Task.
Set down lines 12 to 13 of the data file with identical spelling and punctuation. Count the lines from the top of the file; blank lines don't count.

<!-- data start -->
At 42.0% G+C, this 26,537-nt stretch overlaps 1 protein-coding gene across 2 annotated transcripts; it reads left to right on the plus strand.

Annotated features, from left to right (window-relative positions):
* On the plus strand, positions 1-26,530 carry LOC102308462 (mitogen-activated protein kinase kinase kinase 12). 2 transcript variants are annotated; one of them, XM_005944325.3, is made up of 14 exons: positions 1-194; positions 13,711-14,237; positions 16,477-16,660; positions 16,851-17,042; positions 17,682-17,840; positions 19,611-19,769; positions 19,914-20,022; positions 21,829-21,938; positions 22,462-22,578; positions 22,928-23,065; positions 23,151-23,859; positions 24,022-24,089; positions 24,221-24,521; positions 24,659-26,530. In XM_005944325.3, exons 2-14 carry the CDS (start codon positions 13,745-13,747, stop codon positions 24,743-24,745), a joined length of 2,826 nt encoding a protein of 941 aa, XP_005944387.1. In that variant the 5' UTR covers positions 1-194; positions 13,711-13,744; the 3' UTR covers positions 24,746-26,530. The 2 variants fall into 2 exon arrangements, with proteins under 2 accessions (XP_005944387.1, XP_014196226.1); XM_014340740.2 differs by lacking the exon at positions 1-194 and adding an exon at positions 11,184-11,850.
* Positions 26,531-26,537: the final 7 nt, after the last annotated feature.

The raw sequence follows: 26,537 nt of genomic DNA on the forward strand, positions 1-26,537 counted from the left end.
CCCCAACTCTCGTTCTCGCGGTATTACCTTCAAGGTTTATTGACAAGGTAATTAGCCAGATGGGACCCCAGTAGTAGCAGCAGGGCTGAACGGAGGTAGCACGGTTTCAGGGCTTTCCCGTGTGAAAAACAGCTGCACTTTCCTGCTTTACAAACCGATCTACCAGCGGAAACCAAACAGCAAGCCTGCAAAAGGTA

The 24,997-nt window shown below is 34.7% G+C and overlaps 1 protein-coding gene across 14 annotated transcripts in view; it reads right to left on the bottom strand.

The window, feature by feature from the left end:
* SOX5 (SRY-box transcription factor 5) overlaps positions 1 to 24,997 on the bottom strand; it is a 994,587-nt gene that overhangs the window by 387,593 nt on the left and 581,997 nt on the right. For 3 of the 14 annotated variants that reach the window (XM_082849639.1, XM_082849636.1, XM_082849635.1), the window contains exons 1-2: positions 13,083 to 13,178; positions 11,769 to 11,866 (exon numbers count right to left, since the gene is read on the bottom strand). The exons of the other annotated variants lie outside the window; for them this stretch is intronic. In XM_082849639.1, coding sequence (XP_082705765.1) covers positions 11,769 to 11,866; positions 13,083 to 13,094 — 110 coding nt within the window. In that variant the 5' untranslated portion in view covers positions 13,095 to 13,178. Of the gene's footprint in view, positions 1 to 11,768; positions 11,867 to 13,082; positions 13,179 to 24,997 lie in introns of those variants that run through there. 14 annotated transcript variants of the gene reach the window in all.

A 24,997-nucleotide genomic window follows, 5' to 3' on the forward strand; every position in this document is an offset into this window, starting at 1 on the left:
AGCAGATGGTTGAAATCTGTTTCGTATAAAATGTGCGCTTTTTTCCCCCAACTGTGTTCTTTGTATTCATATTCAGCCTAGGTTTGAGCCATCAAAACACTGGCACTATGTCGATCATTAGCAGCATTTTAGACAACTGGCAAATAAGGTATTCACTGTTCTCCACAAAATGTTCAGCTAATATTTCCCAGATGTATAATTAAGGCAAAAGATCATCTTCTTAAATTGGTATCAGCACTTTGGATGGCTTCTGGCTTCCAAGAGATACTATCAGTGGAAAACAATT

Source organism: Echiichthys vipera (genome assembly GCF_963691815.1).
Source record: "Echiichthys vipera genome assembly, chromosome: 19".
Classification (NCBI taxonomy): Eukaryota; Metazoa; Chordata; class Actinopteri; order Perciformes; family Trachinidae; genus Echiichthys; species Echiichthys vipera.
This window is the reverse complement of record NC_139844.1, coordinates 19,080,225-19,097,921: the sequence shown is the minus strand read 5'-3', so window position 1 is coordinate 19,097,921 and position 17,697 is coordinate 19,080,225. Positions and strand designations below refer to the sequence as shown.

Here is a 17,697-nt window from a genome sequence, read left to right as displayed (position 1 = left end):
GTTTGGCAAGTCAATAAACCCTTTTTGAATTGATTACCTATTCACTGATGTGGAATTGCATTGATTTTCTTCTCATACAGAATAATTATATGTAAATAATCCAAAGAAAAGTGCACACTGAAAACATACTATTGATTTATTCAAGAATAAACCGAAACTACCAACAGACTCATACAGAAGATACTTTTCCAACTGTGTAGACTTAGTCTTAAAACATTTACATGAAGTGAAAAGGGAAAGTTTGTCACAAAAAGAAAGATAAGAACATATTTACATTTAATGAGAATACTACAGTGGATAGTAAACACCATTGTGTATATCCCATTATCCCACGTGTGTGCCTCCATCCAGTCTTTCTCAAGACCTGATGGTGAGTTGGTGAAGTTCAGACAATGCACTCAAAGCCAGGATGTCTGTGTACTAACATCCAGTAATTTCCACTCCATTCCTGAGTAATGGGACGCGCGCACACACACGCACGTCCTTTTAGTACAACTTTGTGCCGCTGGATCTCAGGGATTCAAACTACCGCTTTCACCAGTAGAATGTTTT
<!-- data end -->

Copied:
Source organism: Echiichthys vipera (genome assembly GCF_963691815.1).
Source record: "Echiichthys vipera genome assembly, chromosome: 19".